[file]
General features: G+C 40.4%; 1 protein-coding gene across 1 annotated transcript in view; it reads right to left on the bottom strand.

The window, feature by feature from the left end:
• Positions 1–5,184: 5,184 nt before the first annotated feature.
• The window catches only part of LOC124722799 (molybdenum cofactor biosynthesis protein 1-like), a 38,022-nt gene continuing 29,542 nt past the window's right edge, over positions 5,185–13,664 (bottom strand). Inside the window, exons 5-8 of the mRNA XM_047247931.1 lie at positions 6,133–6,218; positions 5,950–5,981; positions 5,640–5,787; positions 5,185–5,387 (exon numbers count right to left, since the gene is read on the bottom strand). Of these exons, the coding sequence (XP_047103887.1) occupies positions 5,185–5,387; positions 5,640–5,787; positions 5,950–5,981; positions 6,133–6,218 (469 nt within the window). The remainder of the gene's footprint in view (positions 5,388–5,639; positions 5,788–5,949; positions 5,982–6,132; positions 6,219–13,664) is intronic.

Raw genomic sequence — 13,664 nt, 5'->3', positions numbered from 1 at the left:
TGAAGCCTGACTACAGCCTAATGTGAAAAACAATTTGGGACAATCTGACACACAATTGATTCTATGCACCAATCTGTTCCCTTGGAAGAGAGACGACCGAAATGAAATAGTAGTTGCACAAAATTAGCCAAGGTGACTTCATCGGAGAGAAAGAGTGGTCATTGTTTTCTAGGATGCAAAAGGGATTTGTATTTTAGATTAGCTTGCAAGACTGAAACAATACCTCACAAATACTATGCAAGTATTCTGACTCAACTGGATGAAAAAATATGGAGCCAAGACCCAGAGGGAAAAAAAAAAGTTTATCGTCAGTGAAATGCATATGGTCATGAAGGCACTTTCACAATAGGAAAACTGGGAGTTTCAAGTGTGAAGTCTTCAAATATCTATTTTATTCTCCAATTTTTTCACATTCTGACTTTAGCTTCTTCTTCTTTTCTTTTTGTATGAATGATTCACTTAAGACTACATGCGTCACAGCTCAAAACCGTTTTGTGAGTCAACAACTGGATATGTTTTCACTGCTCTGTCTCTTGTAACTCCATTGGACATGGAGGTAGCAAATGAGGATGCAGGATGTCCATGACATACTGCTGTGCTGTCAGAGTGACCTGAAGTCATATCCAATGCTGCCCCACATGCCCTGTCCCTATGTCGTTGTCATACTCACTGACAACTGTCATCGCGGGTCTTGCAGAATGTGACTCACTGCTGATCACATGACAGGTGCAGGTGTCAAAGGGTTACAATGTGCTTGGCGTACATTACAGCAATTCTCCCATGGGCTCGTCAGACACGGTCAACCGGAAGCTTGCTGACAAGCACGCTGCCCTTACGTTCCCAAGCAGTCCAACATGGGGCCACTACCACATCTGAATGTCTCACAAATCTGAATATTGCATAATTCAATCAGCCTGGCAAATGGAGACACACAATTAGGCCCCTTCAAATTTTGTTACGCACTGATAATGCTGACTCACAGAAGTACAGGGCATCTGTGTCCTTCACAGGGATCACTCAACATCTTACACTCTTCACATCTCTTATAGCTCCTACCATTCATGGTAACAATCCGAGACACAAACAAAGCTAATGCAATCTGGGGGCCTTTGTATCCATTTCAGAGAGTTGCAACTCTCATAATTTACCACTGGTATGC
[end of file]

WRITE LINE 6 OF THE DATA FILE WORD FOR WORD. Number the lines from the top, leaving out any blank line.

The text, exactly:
TGAAGCCTGACTACAGCCTAATGTGAAAAACAATTTGGGACAATCTGACACACAATTGATTCTATGCACCAATCTGTTCCCTTGGAAGAGAGACGACCGAAATGAAATAGTAGTTGCACAAAATTAGCCAAGGTGACTTCATCGGAGAGAAAGAGTGGTCATTGTTTTCTAGGATGCAAAAGGGATTTGTATTTTAGATTAGCTTGCAAGACTGAAACAATACCTCACAAATACTATGCAAGTATTCTGACTCAACTGGATGAAAAAATATGGAGCCAAGACCCAGAGGGAAAAAAAAAAGTTTATCGTCAGTGAAATGCATATGGTCATGAAGGCACTTTCACAATAGGAAAACTGGGAGTTTCAAGTGTGAAGTCTTCAAATATCTATTTTATTCTCCAATTTTTTCACATTCTGACTTTAGCTTCTTCTTCTTTTCTTTTTGTATGAATGATTCACTTAAGACTACATGCGTCACAGCTCAAAACCGTTTTGTGAGTCAACAACTGGATATGTTTTCACTGCTCTGTCTCTTGTAACTCCATTGGACATGGAGGTAGCAAATGAGGATGCAGGATGTCCATGACATACTGCTGTGCTGTCAGAGTGACCTGAAGTCATATCCAATGCTGCCCCACATGCCCTGTCCCTATGTCGTTGTCATACTCACTGACAACTGTCATCGCGGGTCTTGCAGAATGTGACTCACTGCTGATCACATGACAGGTGCAGGTGTCAAAGGGTTACAATGTGCTTGGCGTACATTACAGCAATTCTCCCATGGGCTCGTCAGACACGGTCAACCGGAAGCTTGCTGACAAGCACGCTGCCCTTACGTTCCCAAGCAGTCCAACATGGGGCCACTACCACATCTGAATGTCTCACAAATCTGAATATTGCATAATTCAATCAGCCTGGCAAATGGAGACACACAATTAGGCCCCTTCAAATTTTGTTACGCACTGATAATGCTGACTCACAGAAGTACAGGGCATCTGTGTCCTTCACAGGGATCACTCAACATCTTACACTCTTCACATCTCTTATAGCTCCTACCATTCATGGTAACAATCCGAGACACAAACAAAGCTAATGCAATCTGGGGGCCTTTGTATCCATTTCAGAGAGTTGCAACTCTCATAATTTACCACTGGTATGC